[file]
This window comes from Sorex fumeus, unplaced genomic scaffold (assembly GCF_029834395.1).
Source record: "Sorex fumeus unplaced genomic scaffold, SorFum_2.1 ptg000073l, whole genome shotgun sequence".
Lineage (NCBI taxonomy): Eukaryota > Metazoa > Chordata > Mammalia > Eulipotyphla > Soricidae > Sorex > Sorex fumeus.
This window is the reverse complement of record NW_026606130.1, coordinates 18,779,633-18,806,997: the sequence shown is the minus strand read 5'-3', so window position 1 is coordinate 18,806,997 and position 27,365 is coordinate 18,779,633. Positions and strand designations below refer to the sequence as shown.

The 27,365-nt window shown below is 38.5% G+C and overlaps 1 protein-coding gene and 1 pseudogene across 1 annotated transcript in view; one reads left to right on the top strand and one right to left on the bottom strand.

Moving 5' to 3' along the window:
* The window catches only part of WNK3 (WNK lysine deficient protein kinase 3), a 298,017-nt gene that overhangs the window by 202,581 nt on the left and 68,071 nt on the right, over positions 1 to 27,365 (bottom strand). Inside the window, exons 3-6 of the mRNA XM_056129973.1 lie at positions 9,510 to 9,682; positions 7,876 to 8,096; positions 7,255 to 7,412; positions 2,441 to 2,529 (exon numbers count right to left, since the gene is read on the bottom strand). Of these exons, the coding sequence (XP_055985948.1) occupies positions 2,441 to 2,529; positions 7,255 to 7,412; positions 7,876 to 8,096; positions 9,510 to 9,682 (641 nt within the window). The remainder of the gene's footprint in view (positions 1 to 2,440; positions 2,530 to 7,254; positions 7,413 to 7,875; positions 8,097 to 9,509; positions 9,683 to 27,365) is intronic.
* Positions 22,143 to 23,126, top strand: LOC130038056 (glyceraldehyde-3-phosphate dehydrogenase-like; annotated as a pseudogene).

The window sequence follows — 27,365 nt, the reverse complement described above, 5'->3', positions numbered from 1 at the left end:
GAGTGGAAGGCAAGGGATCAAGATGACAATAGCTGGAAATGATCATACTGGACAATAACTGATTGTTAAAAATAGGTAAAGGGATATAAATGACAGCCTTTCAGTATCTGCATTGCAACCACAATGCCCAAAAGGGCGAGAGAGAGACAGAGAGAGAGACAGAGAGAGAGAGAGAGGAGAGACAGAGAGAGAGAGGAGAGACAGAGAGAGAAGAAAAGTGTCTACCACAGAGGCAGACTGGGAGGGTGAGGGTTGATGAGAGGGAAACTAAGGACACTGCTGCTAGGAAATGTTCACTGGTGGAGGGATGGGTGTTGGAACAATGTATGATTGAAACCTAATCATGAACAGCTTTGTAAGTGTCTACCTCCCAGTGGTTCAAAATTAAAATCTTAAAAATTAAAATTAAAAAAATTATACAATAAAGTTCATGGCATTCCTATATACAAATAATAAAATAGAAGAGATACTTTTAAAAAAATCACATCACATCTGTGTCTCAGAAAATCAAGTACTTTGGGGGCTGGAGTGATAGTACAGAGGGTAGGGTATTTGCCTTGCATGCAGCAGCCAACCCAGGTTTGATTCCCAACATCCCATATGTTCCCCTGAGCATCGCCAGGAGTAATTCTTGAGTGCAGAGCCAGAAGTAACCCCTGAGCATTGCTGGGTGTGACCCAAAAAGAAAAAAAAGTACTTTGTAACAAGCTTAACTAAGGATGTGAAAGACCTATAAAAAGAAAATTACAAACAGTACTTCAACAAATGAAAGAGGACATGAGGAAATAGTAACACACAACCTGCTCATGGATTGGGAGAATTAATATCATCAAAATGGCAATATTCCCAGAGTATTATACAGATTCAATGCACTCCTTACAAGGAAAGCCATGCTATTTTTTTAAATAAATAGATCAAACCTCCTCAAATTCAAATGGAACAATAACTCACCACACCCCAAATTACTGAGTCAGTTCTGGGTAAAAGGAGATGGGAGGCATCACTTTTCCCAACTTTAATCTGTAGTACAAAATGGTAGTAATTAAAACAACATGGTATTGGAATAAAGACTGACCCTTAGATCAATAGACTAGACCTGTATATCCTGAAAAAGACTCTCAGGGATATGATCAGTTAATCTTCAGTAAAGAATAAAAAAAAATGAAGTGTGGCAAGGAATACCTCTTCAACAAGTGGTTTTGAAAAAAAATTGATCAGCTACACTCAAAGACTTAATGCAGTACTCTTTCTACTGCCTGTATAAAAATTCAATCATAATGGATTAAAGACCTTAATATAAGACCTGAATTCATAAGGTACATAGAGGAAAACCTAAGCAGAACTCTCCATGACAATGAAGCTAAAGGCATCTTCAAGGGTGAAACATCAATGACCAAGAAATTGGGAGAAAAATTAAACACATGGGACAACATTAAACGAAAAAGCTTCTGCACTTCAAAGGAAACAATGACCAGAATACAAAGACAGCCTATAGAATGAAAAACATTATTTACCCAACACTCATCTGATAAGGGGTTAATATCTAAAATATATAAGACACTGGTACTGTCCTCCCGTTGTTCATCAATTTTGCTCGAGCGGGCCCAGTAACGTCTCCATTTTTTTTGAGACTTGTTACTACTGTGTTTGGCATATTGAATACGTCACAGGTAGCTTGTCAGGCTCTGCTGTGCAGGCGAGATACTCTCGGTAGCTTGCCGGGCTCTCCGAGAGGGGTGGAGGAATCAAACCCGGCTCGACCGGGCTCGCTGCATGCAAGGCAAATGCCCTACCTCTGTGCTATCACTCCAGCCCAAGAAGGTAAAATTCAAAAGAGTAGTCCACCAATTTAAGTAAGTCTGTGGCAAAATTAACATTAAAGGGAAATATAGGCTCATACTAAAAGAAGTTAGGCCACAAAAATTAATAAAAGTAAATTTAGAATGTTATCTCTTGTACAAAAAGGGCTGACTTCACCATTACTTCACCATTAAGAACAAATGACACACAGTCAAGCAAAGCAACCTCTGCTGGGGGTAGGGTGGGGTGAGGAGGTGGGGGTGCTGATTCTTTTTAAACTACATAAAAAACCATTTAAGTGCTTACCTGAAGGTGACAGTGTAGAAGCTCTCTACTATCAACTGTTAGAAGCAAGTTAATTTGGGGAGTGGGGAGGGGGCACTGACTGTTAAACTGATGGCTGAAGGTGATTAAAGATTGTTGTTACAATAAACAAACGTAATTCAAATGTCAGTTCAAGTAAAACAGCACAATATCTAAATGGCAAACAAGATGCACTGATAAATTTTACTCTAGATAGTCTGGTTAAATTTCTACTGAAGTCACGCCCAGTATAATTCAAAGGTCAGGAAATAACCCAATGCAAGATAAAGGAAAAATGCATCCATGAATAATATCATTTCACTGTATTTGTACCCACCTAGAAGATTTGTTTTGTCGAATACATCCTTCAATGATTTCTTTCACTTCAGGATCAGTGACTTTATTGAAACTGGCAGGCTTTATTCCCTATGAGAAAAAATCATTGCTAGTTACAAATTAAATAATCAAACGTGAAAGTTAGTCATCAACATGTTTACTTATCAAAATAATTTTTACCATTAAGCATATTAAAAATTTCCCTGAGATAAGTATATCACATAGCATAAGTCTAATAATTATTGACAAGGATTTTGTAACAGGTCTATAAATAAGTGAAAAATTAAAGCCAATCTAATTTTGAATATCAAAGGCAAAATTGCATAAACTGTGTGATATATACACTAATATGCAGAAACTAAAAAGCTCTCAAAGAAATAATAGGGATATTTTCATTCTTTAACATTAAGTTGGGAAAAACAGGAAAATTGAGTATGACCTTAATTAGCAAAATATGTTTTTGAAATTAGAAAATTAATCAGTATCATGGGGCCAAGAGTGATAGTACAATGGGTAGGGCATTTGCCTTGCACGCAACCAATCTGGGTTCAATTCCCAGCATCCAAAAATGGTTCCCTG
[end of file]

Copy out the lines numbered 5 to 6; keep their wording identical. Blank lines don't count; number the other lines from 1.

The 27,365-nt window shown below is 38.5% G+C and overlaps 1 protein-coding gene and 1 pseudogene across 1 annotated transcript in view; one reads left to right on the top strand and one right to left on the bottom strand.

Moving 5' to 3' along the window: